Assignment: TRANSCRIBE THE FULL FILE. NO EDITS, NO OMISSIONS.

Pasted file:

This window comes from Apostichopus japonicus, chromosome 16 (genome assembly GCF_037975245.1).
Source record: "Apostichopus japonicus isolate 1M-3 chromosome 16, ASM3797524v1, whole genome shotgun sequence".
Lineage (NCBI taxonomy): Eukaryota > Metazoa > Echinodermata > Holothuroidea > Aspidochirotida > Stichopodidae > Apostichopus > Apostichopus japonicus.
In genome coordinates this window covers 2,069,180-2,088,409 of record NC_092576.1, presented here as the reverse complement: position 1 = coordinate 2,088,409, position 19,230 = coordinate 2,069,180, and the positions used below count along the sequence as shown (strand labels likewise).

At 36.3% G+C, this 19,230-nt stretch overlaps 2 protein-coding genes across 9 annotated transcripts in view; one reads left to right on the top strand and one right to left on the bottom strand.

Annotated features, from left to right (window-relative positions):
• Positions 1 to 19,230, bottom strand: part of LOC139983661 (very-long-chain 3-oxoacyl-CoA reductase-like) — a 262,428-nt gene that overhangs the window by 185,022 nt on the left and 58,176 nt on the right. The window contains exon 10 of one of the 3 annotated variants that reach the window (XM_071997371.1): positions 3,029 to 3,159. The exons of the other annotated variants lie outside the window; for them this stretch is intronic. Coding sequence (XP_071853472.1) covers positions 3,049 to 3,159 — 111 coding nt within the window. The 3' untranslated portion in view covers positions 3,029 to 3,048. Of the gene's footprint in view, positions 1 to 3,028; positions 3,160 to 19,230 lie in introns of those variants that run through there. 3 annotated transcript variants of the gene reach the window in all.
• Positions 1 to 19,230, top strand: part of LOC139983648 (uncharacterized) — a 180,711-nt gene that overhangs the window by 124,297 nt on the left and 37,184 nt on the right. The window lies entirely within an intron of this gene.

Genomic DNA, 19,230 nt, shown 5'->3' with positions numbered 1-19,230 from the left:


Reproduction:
This window comes from Apostichopus japonicus, chromosome 16 (genome assembly GCF_037975245.1).
Source record: "Apostichopus japonicus isolate 1M-3 chromosome 16, ASM3797524v1, whole genome shotgun sequence".
Lineage (NCBI taxonomy): Eukaryota > Metazoa > Echinodermata > Holothuroidea > Aspidochirotida > Stichopodidae > Apostichopus > Apostichopus japonicus.
In genome coordinates this window covers 2,069,180-2,088,409 of record NC_092576.1, presented here as the reverse complement: position 1 = coordinate 2,088,409, position 19,230 = coordinate 2,069,180, and the positions used below count along the sequence as shown (strand labels likewise).

At 36.3% G+C, this 19,230-nt stretch overlaps 2 protein-coding genes across 9 annotated transcripts in view; one reads left to right on the top strand and one right to left on the bottom strand.

Annotated features, from left to right (window-relative positions):
• Positions 1 to 19,230, bottom strand: part of LOC139983661 (very-long-chain 3-oxoacyl-CoA reductase-like) — a 262,428-nt gene that overhangs the window by 185,022 nt on the left and 58,176 nt on the right. The window contains exon 10 of one of the 3 annotated variants that reach the window (XM_071997371.1): positions 3,029 to 3,159. The exons of the other annotated variants lie outside the window; for them this stretch is intronic. Coding sequence (XP_071853472.1) covers positions 3,049 to 3,159 — 111 coding nt within the window. The 3' untranslated portion in view covers positions 3,029 to 3,048. Of the gene's footprint in view, positions 1 to 3,028; positions 3,160 to 19,230 lie in introns of those variants that run through there. 3 annotated transcript variants of the gene reach the window in all.
• Positions 1 to 19,230, top strand: part of LOC139983648 (uncharacterized) — a 180,711-nt gene that overhangs the window by 124,297 nt on the left and 37,184 nt on the right. The window lies entirely within an intron of this gene.

Genomic DNA, 19,230 nt, shown 5'->3' with positions numbered 1-19,230 from the left: